Flexman, Roger, D. D.

, a dissenting clergyman of considerable learning and industry, was born Feb. 22, 1707-8, at Great Torrington, in Devonshire, where his father was a manufacturer. He discovered a very early inclination for the ministry, and such was his proficiency in classical learning, that, at the age of fifteen he was admitted into the academy at Tiverton, under the rev. John Moore, who, on finishing his studies, solicited his assistance in the conduct of that institution. This, however, he declined, and in pursuance of his original intentions, was ordained in 1730 at Modbury, whence he soon removed to Crediton, and afterwards to Chard, and in 1739 to Bradford, Wilts. In 1747 he arrived in the metropolis, and became the pastor of a congregation at Rotherhithe, in which station he continued until his hearers, by death, or otherwise, declined so much in numbers, that he thought proper to resign in 17S3. He continued, however, for time time to preach occasionally at a morning lecture in St. Helen’s, Bishojisgate-street, and eisewh^re; but in his latter years his health and faculties were so much impaired as to render the performance of his public duties no longer possible. He died June 14, 1795, at the very advanced age of eighty-eight.

Of his mental talents and literary acquirements, those who knew him before the infirmities of age came on, entertained a high opinion. Few persons possessed a' more., extensive and accurate acquaintance with English history. His memory was so retentive as to supersede recourse to written authorities; and it served him for the recital of dau s an i minute circumstances, which the most laborious researches can scarcely ascertain. This rendered him | capable of communicating important information on various occasions, and he was often consulted by men of the first rank and character. In discussions of a political as well as literary kind, his knowledge was of considerable service; and it gave him access to many members of both houses of parliament, who availed themselves of hints and references with which he supplied them. In 1770 he was appointed one of the compilers of the “General Index to the Journals of the house of commons.” The interesting period of parliamentary proceedings from 1660 to 1697, comprehending vol. VIII, XI. was assigned to him. His plan was submitted to a committee of the house, soon after his appointment: and the execution of this elaborate work, begun in 1776, and completed in 1780, was much approved and liberally rewarded. He was frequently employed on making Indexes to inferior works; and among others that to the Rambler. Dr. Johnson, who sometimes founded his dislikes on very slender circumstances, on hearing Dr. Flexman’s name mentioned, exclaimed, “Let me hear no more of him, sir. That is the fellow who made the Index to my Ramblers, and set down the name of Milton thus; Milton, Mr. John.” Dr. Flexman was rather more creditably employed in superintending by far the best edition of Burnet’s “Own Times,” published in 1753, 4 vols. 8vo. His original works consist of a few occasional seripons and tracts. Among the latter are: 1. “The plan of divine worship in the churches of Dissenters justified,1754. 2. “Critical, historical, and political miscellanies; remarks on various authors, Potter, Seeker, Sherlock, &c.1752 1762. He wrote also the lives of the rev. S. Bourn, and of Dr. Chandler, prefixed to their respective works. In religious opinions he was a strenuous advocate for the pre-existent dignity of Christ, and the personality of the Holy Spirit. He maintained also the essential distinction between the soul and body, and the liberty of the human will, in opposition to Materialists and Necessarians. But whatever ardour he might show in maintaining his opinions, it was united with the most comprehensive charity and good will nor was his integrity less laudable. 1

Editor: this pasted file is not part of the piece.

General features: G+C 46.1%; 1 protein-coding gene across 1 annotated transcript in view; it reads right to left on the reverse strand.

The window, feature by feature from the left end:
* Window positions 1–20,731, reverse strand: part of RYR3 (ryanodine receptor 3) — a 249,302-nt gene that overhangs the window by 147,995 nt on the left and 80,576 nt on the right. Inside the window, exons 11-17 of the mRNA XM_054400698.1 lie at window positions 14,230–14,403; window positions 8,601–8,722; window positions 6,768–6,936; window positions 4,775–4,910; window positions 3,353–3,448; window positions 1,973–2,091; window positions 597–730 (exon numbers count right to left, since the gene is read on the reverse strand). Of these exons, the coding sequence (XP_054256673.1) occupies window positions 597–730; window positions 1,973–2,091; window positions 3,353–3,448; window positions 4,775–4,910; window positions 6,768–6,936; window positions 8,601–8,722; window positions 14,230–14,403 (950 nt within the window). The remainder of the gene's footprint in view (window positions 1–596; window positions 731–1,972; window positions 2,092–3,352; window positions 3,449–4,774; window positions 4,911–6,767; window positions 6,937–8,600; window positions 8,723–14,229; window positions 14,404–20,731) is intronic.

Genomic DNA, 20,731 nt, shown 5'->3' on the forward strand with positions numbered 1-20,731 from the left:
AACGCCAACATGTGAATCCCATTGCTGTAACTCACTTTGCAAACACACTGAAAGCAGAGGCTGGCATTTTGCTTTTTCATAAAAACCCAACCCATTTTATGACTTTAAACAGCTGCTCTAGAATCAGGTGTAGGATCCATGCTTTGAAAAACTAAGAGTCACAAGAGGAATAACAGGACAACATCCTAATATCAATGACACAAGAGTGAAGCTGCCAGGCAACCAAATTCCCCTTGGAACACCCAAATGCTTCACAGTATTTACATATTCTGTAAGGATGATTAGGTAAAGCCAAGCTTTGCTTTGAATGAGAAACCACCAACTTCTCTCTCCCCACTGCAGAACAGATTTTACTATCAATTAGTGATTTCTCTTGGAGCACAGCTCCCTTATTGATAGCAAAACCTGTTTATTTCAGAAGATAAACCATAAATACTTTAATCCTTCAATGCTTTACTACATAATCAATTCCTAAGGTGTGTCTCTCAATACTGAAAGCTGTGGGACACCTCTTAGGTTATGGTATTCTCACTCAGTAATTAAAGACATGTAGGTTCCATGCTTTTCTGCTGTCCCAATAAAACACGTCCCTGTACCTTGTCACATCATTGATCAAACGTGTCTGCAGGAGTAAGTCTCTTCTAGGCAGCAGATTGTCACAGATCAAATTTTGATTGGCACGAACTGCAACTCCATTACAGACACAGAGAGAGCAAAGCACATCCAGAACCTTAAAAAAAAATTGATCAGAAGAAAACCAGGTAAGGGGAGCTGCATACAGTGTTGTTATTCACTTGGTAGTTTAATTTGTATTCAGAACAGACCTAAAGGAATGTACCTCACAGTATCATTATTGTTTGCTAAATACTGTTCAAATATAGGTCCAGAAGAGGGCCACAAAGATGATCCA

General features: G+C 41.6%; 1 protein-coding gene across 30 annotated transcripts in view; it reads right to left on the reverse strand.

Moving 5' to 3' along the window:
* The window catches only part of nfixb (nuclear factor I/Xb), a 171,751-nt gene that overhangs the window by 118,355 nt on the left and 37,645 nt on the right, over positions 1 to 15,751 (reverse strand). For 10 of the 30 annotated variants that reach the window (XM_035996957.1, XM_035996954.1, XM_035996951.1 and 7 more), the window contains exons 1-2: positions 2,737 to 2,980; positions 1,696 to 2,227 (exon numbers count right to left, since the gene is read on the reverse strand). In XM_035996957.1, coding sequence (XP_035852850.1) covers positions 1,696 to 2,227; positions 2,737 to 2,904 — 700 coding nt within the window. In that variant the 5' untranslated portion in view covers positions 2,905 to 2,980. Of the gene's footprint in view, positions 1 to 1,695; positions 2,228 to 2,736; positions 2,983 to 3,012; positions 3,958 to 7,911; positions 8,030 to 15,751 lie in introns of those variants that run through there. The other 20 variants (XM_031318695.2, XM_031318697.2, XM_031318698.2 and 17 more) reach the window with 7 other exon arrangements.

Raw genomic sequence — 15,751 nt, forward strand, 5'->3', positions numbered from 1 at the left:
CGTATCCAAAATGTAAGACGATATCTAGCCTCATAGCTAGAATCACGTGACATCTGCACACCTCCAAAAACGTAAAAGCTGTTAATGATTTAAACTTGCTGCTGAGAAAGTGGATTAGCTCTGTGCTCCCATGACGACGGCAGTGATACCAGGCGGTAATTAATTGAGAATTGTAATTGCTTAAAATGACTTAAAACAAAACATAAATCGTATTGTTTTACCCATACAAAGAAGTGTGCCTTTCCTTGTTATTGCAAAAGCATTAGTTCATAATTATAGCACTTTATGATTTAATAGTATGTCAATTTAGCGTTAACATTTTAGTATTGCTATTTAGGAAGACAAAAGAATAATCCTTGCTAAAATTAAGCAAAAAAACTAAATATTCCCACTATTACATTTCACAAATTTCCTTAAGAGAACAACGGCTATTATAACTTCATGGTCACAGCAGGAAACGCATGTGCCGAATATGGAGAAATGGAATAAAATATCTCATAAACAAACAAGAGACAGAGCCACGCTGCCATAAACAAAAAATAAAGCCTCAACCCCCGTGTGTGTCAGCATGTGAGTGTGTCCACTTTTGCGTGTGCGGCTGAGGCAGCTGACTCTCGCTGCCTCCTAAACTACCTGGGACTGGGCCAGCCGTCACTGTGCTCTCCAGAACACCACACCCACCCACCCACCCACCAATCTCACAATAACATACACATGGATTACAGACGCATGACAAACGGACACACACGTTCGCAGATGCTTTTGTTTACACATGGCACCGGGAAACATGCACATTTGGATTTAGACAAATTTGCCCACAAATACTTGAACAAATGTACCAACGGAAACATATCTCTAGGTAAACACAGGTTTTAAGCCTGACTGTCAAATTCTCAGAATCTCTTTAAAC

1 Funeral Sermon, by Dr. Rees. Uoswell’s Life of Juhnon.